Shimano Investigating Report of ’Modern Slavery’ with One of Its Malaysian Suppliers
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OSAKA, Japan (BRAIN) — Shimano says it is investigating after a news report that a supplier to its factory in Malaysia has operated under conditions that are “akin to modern slavery.”
The U.K.’s The Telegraph reported Thursday that the factory, Kwang Li Industry, has deducted fees from foreign worker paychecks that reduce pay by as much as a third, putting the pay below Malaysia’s minimum wage.
Additionally, the article said workers from Nepal and Bangladesh have to take out high-interest loans to pay recruitment fees to a third-party agency the factory uses. According to The Telegraph, the recruitment payments by workers are in breach of a 2018 memorandum between Malaysia and Nepal that requires employers to pay recruitment fees.
The Telegraph also cited reports of worker abuse in the Kwang Li factory. Andy Hall, a British labor rights specialist, told the Telegraph that conditions at the factory were “akin to modern slavery.”
Kwang Li denied to the Telegraph knowledge of the recruitment fees and strongly denied the reports of worker abuse.
BRAIN has reached out to Kwang Li but has not received a response yet.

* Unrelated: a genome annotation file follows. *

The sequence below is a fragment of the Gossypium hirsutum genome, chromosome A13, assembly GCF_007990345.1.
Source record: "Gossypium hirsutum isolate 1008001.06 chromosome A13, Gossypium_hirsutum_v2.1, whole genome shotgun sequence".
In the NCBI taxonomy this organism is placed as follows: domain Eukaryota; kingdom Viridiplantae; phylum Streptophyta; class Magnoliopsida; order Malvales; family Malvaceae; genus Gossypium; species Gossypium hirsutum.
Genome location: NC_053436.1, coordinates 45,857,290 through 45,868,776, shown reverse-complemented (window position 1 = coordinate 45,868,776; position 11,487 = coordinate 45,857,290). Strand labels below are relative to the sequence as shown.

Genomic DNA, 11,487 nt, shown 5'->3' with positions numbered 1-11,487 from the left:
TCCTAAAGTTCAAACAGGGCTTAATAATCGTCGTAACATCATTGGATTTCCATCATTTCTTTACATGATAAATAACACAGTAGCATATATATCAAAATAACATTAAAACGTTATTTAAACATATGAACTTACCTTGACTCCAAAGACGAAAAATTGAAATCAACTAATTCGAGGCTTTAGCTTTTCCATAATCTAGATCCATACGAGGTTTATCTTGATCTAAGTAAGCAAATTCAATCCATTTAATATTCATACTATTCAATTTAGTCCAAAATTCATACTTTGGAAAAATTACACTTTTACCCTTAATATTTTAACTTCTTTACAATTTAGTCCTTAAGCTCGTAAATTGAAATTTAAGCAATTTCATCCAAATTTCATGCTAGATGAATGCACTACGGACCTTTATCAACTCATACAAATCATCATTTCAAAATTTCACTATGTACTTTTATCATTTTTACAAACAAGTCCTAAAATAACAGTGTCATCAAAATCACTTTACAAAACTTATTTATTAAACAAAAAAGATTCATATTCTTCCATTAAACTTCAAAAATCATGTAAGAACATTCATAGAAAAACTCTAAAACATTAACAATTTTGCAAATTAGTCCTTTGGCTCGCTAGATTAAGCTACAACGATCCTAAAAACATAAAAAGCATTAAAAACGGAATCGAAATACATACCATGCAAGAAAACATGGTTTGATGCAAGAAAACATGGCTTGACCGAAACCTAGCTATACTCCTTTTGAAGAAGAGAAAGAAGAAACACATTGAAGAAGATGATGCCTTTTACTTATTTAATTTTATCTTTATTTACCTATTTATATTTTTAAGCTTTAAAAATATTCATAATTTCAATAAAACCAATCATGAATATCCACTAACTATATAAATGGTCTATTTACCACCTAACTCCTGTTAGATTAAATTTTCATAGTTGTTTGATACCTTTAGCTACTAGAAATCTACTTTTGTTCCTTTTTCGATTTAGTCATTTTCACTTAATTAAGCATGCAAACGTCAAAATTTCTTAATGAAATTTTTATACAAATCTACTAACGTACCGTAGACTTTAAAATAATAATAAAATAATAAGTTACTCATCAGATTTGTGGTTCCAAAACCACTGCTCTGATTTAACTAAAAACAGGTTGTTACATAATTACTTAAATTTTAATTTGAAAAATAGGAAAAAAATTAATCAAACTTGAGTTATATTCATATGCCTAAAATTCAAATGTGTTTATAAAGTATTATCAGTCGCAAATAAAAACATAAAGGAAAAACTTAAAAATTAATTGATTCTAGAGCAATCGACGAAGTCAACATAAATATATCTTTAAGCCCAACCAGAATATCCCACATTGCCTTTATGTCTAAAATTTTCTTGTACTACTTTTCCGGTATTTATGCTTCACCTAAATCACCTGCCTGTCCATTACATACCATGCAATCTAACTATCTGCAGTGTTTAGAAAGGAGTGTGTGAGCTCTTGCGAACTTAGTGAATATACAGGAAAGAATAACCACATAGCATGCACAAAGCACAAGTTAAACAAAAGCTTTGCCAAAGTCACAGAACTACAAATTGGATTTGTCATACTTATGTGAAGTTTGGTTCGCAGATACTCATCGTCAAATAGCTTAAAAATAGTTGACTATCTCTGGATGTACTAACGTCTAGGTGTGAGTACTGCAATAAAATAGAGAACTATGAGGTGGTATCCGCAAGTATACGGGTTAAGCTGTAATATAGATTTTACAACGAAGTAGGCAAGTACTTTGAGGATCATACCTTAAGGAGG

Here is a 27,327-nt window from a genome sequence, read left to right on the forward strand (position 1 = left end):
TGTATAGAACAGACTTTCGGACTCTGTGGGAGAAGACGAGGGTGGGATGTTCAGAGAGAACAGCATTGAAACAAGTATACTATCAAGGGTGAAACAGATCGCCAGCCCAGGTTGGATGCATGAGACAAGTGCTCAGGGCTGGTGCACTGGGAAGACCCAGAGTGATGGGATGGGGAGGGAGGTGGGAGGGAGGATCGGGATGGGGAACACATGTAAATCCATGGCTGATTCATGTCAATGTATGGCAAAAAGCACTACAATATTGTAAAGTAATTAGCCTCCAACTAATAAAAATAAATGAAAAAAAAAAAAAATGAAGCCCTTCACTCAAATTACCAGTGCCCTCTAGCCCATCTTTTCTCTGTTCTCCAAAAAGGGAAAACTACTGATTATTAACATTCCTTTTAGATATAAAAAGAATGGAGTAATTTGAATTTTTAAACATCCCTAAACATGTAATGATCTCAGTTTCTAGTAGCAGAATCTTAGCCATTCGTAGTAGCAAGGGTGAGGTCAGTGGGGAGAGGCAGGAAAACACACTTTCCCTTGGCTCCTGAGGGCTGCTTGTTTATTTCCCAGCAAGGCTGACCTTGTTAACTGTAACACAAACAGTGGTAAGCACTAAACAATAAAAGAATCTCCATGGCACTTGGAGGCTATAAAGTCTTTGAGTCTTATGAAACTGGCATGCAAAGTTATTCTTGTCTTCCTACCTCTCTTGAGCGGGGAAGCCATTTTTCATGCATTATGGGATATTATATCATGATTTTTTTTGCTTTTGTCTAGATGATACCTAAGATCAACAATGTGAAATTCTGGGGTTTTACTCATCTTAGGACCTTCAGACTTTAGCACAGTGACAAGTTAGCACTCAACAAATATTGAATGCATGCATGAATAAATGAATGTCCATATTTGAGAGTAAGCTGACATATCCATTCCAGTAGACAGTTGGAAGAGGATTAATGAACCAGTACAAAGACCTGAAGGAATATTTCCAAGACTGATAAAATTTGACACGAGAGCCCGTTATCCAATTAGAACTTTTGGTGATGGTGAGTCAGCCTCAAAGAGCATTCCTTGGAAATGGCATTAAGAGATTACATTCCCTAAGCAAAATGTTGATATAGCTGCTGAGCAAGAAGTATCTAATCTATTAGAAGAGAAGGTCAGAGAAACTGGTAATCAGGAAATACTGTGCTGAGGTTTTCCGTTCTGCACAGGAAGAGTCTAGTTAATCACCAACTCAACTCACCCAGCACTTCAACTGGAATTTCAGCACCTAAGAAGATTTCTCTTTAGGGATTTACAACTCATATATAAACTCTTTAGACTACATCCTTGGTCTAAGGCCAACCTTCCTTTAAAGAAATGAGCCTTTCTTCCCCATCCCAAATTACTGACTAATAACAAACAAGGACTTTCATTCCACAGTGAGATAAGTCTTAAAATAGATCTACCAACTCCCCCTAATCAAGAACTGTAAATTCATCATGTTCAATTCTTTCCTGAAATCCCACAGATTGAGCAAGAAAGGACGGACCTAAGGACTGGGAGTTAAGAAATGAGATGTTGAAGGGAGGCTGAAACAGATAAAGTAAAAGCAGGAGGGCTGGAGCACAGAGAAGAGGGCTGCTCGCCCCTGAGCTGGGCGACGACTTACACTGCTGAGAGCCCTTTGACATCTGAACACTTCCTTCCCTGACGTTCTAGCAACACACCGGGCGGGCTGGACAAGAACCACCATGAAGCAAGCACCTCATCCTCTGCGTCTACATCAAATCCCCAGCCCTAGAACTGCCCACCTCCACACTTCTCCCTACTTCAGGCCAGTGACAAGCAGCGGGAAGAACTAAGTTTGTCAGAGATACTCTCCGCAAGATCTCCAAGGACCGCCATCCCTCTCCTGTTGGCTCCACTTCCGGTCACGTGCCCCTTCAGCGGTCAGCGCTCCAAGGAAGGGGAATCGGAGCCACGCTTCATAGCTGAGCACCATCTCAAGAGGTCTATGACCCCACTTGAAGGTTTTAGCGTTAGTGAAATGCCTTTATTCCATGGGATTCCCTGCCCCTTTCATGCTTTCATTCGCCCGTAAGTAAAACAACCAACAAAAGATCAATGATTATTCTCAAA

Shimano supplied a statement to BRAIN on the situation: “This is a serious accusation, and it stands against what we believe in at Shimano. We are currently investigating the matter with the relevant parties and will use appropriate action to ensure the situation is resolved,” the company said.
BRAIN has also sent questions to Shimano through its U.S. office. A representative told BRAIN the questions will be sent to Shimano’s offices in Japan for response. BRAIN has also reached out to several major bike brands and other manufacturers.
The Telegraph said its investigation included “first-hand interviews with current and former workers at Kwang Li Industry and analysis of salary slips, contracts, and correspondence exchanged between the company and Nepal’s embassy in Malaysia.”
Shimano makes hubs, derailleurs, wheels, pedals, freewheels, and brakes at its Malaysia facilities, which it first established in 1990. Initially the factory provided lower priced products but Shimano later added higher-end component manufacturing in Malaysia, including Dura-ace wheels.
In June 2021, Shimano was forced to close its Malaysia factory for several weeks due to COVID-19 conditions, after operating at 60% capacity for some time. The factory re-opened in July.
According to its website, Kwang Li was established in 1992 as an assembler of bike parts. It now provides assembly, printing, laser engraving, and packaging services for several industries.
This story originally appeared on Bicycle Retailer and Industry News.